Dry-Season Gardening Tips

February 25, 2005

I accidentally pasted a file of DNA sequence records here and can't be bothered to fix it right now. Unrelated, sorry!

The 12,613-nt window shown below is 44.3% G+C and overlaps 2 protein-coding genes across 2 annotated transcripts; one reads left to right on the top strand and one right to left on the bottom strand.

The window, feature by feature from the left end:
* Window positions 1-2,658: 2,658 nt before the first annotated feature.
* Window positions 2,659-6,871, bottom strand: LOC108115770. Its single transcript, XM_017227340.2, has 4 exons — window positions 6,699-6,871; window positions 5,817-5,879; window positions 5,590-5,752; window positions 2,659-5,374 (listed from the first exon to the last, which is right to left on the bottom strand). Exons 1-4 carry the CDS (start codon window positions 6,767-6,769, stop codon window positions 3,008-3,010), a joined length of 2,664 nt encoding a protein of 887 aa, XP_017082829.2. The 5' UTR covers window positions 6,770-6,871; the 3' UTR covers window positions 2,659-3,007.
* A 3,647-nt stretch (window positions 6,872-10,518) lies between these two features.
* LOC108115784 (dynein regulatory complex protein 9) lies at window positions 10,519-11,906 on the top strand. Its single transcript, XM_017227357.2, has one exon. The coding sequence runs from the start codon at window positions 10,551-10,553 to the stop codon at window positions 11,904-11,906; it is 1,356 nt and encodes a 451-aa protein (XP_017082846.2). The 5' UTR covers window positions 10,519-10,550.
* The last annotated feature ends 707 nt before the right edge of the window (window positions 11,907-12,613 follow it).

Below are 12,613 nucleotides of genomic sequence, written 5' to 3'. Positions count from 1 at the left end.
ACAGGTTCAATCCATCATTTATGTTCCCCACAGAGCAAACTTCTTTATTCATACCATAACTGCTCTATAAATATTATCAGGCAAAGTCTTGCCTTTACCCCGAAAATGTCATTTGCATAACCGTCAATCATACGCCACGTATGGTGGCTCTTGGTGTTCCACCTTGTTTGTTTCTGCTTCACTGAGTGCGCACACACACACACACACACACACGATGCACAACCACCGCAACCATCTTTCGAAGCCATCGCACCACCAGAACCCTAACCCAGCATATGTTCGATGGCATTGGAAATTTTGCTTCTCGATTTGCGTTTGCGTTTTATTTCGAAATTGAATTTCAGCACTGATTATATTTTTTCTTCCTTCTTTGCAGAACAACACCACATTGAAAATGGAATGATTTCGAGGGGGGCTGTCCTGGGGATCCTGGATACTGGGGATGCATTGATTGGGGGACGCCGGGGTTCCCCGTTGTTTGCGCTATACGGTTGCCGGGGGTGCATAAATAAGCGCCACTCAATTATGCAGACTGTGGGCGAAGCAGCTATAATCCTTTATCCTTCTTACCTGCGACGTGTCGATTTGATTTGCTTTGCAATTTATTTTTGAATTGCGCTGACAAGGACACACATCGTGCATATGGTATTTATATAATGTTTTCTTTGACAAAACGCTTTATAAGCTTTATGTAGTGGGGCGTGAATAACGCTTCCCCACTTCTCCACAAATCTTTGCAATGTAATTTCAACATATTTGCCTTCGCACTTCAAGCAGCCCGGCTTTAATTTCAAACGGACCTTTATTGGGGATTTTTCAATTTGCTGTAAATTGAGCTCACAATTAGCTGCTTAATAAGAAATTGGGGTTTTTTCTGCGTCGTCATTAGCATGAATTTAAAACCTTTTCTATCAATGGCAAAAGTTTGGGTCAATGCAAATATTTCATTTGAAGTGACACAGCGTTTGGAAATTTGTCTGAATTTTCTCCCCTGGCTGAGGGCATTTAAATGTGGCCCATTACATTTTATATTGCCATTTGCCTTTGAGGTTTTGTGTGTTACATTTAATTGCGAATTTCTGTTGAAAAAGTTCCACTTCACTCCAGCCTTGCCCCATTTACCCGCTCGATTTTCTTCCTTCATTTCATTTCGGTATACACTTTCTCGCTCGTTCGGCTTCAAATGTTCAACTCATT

EACH yearthe Pacific slopeand Central Valleyof Costa Rica facefour months ofdry, hot weather,practically withoutrainfall. A blazingtropical sun canoverheat exposedsoils, endangeringthe biotic life inthe topsoil. Earthworms,for example,retreat to thedepths of the soil and remain there until therains return. Plants become dehydratedquickly in these dry conditions, and wiltrapidly without constant irrigation. Manyfolks just give up gardening this time ofyear; but even though these are difficultmonths, there are several things you can doto keep your garden green and productive.First, cut your gardening activities backso you don’t overstretch yourself – or yourwater supply. Use a few beds with plenty ofdiversity. Closer spacing between plantswill shade the soil below to slow evaporationand lower soil temperatures.Mulching with grass clippings or driedleaves is one of the best water-conservingtricks a gardener can use. Your soil willstay moist and cool, permitting better rootgrowth and greater worm activity in thebioactive zone. Use 15 centimeters or moreof fresh mulch on beds and walkways. In ashort time, this will compact to a 5-7 cmprotective covering, giving your garden anattractive carpeted effect. Mulch is also agreat cover for dormant planting beds; itkeeps the ground moist and weed free,while worms stay busy aerating the soil. Asthe rains return, this mulch can be incorporatedinto the soil to increase soil fertility.Water your garden in the late afternoonor evening. This prevents excessive loss ofwater from evaporation by the sun.Watering in the evening helps more dew tocondense on the garden during the night.Try to water the soil instead of plantfoliage; more moisture will then be trappedin the soil under the mulch. Hand-wateringwith a garden hose equipped with a showerheadis the simplest and most efficientmethod.If you really want to become a homegarden ecologist, you can retrofit yourplumbing so the water from the showersand sinks can be collected for watering. Ofcourse, you’ll need to switch over tobiodegradable soaps, so the gray water issafe for plants, but this is a practice thatreally reduces your water bill and puts yourhome on the green list.As I mentioned in a previous article(TT, Feb. 6, 2004), try to design your homegarden and landscaping with xeriscaping inmind. The term derives from the Greekword, xeros, which means dry, and wascoined in Denver, Colorado’s water departmentduring the early ‘80s, quickly spreadingto the southwest states, California andFlorida.A xeriscape design consists of threeimportant zones. The oasis zone is nearestto the house and should contain showyplants and the vegetable garden, whichrequires frequent irrigation. The secondzone is the drought-tolerant zone, whereplants need an occasional watering duringdry times. This area may consist of fruittrees and other ornamental plants that aredrought resistant.Next is the natural zone, which ideallyneeds no watering during the dry season.This area is usually away from the homewith little traffic and visibility, and shouldconsist of totally native plants that weatherthe dry season without water. For example,the hardy local lawn grass called jenjibrillomay turn brown during the dryseason but never needs watering, andgreens up as the rains return. Experts sayshowy lawns use more water and requiremore maintenance than any other part ofthe home landscape.Shade cloth, or saran, as it’s knowncommercially, is another valuable additionto your summer garden. This helps tremendouslyto keep your garden cooler andlower evaporation rates. A50% shade meshis the best for garden vegetables. However,a bamboo frame constructed over the gardenand topped with palm fronds can substitutethe costlier shade cloth.You can find more on tropical gardening,plus books and seeds, at www.thenewdawncenter.org. We’ll also try to answeryour gardening questions if you e-mailthem to thenewdawncenter@yahoo.com.

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